Other country standards carry an implicit rowdy brawl — there’s no doubt, for instance, that Garth Brooks got his ass kicked after taking the groom’s glass and toasting his “friends in low places,” or that any of several Loretta Lynn hits (“Sweet Thang,”“Fist City,” etc) ended in anything short of a cat fight. Through all those years we were warned rap music would corrupt the youth of America country singers have been treating the tavern like a playground. You’re already familiar with the setting, so let’s introduce you to the redneck mother who’s going to kick your ass…
“Up Against the Wall Redneck Mother” by Jerry Jeff Walker
Oklahoma native Ray Wylie Hubbard wrote “Up Against the Wall Redneck Mother,” and chose the tune to open his second album — but it what made it a country standard was a rendition on Jerry Jeff Walker’s live album, A Man Must Carry On. Hubbard’s own explanation of the song’s origin, at a birthday celebration for Walker, is just as funny:
Johnny Paycheck ran into the redneck mother in “Colorado Kool-Aid,” a tune from his hit album Take This Job and Shove It. It was on the flip side of the title track’s hit single, reaching #50 on Billboard’s country singles chart all by itself in 1977. Nearly a decade later, Paycheck walked into the North High Lodge in Hillsboro, Ohio and got into a similar disagreement. This very real bar fight ended with the country singer shooting a .22 at a fan, grazing his head. Paycheck, who was quoted as saying “Do you see me as some kind of country hick?” before firing the gun, eventually served a small portion of his nine-year sentence before being pardoned.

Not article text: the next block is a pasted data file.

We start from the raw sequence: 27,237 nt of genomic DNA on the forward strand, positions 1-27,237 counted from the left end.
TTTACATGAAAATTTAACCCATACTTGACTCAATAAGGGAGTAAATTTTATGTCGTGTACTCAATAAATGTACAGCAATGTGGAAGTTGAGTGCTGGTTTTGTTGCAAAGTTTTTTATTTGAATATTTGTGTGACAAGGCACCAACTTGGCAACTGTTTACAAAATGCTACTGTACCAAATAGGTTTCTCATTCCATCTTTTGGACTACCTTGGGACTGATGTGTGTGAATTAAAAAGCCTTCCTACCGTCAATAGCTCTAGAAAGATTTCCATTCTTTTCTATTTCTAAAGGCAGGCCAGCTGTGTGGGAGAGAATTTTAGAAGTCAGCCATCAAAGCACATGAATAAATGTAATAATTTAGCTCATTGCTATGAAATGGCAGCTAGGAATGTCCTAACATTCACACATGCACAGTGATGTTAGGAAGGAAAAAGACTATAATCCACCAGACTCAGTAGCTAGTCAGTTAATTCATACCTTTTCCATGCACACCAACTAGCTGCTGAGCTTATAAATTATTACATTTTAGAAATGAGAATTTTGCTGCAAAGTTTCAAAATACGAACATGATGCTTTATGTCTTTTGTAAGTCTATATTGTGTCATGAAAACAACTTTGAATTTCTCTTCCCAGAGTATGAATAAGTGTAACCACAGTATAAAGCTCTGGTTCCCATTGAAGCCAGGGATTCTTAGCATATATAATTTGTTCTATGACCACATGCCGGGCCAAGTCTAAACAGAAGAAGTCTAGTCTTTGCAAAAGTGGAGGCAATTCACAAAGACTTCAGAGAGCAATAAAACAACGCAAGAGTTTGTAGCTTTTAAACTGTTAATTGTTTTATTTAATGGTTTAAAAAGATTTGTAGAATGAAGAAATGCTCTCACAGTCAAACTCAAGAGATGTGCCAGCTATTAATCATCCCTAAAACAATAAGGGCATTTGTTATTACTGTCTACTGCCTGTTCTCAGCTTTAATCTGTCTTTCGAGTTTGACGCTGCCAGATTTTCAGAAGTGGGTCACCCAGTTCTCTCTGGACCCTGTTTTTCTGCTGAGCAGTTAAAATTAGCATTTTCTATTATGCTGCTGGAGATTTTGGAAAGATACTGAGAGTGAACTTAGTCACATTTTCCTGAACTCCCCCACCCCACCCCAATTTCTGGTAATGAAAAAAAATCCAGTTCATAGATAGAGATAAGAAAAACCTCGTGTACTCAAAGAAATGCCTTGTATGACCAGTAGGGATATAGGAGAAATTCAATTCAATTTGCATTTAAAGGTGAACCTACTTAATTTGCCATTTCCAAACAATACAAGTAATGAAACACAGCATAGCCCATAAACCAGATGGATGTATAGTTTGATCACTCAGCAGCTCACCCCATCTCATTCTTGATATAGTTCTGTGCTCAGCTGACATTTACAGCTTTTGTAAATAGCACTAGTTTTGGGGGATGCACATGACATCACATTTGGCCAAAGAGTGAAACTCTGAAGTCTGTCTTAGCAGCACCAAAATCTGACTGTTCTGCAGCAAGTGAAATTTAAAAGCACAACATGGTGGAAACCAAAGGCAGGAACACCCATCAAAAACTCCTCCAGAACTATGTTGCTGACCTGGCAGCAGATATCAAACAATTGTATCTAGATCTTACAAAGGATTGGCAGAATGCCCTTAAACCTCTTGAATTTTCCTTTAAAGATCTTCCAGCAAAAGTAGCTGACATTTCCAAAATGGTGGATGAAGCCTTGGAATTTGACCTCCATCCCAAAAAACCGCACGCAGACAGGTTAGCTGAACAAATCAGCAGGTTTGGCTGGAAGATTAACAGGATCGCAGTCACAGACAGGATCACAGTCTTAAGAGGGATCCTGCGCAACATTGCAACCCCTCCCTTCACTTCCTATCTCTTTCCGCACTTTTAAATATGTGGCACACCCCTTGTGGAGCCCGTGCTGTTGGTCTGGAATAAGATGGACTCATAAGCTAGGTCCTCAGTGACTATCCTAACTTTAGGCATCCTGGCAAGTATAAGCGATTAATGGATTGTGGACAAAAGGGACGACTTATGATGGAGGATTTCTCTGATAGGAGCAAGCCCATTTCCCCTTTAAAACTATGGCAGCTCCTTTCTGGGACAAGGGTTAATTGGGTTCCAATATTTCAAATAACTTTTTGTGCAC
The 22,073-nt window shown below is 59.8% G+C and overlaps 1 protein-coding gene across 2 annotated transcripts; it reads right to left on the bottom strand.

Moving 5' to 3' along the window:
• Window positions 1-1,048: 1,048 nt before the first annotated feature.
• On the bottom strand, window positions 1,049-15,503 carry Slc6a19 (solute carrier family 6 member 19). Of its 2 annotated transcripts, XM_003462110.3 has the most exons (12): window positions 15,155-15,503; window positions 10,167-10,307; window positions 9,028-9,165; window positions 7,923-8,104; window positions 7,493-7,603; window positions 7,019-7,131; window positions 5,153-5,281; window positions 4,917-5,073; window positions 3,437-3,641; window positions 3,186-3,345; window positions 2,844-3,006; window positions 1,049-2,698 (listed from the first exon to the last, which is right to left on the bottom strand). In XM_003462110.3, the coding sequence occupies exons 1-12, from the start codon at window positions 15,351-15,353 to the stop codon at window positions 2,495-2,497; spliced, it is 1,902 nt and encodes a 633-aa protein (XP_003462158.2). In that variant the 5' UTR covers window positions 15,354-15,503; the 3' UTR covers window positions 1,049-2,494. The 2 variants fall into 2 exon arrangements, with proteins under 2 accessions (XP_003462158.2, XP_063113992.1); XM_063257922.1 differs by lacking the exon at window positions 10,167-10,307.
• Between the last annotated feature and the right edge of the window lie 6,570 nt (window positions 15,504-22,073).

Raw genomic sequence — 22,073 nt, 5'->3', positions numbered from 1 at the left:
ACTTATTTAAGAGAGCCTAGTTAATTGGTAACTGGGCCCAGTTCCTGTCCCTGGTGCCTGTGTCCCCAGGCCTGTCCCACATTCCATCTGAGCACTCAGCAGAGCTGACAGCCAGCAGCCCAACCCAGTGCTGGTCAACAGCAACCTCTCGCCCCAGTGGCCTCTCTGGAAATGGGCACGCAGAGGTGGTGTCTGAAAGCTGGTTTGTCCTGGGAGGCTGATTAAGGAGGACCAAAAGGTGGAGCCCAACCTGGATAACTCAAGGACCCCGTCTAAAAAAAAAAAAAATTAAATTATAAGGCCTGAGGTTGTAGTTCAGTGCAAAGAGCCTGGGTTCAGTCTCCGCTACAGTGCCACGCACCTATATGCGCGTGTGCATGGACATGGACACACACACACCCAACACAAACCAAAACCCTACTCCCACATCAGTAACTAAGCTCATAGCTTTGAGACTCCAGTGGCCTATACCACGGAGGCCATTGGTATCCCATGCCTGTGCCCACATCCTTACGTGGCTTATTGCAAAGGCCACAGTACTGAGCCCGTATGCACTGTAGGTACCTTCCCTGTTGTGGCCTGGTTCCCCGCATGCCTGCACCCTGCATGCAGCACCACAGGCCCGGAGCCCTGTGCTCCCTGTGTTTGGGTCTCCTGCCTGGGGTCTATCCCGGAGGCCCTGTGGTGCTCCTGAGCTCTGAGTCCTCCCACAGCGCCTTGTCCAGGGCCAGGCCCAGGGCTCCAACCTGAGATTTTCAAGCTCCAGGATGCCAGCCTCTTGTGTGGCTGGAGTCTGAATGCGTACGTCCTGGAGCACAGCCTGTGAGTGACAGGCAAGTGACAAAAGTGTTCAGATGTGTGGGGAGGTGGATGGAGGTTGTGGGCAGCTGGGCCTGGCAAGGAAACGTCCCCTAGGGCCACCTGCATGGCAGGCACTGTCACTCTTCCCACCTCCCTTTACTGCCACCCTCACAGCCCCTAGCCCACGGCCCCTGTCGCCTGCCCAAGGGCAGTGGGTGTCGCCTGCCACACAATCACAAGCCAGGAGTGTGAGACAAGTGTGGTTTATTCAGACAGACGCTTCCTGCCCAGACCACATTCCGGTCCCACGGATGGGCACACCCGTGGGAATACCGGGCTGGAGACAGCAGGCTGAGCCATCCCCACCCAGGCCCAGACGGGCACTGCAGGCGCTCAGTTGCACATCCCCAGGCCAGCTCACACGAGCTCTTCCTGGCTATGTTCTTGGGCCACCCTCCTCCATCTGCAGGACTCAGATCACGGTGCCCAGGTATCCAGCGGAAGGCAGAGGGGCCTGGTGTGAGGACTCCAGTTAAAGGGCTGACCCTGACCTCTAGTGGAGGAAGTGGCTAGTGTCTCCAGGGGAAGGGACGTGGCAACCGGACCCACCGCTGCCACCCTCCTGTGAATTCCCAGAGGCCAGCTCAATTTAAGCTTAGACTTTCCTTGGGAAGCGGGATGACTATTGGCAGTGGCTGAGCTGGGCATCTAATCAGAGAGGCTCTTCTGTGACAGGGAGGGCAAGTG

“Colorado Koolaid” by Johnny Paycheck
One of the very best outlaw country tunes of the seventies was Charlie Daniels’ “Uneasy Rider,” which tells the story of a ‘cosmic hippy’ as described by Hubbard getting into a fight with rednecks in a Jackson, Mississippi bar after his car breaks down.
Daniels himself drifted to the right so strongly that his 1988 remake of “Uneasy Rider” is just about the opposite of the original song: the counter-culture is then represented with the same disdain Daniel’s had reserved for the rednecks of the Dew Drop Inn in 1973.
“Uneasy Rider” by Charlie Daniels
Bobby Weir introduces a novelty number on the Grateful Dead’s Reckoning by saying, “From a song about tragedy impending we’re going to move swiftly to a song about tragedy narrowly averted,” and that’s a fine description for this next song. Lynyrd Skynyrd is, of course, more southern rock than country music, but there are shades of Nashville in all of our favorite of their songs, including “Every Mother’s Son,” “The Ballad of Curtis Lowe” and of course “Sweet Home Alabama.”
“Gimme Three Steps” is a song about a bar fight we can presume doesn’t happen.
“Gimme Three Steps” by Lynyrd Skynyrd
“The Winner” by Bobby Bare
What better way to end a playlist of bar fight songs than with “The Winner” by Bobby Bare, a song written by prolific poet Shel Silverstein? Bare’s 1976 album The Winner and Other Losers is best remembered for producing one of the clumsiest country hits, “Dropkick Me Jesus,” but we think of “The Winner” as its best song. And to bring today’s post full-circle, the other side of the single was Bare’s version of “Up Against the Wall Redneck Mother.”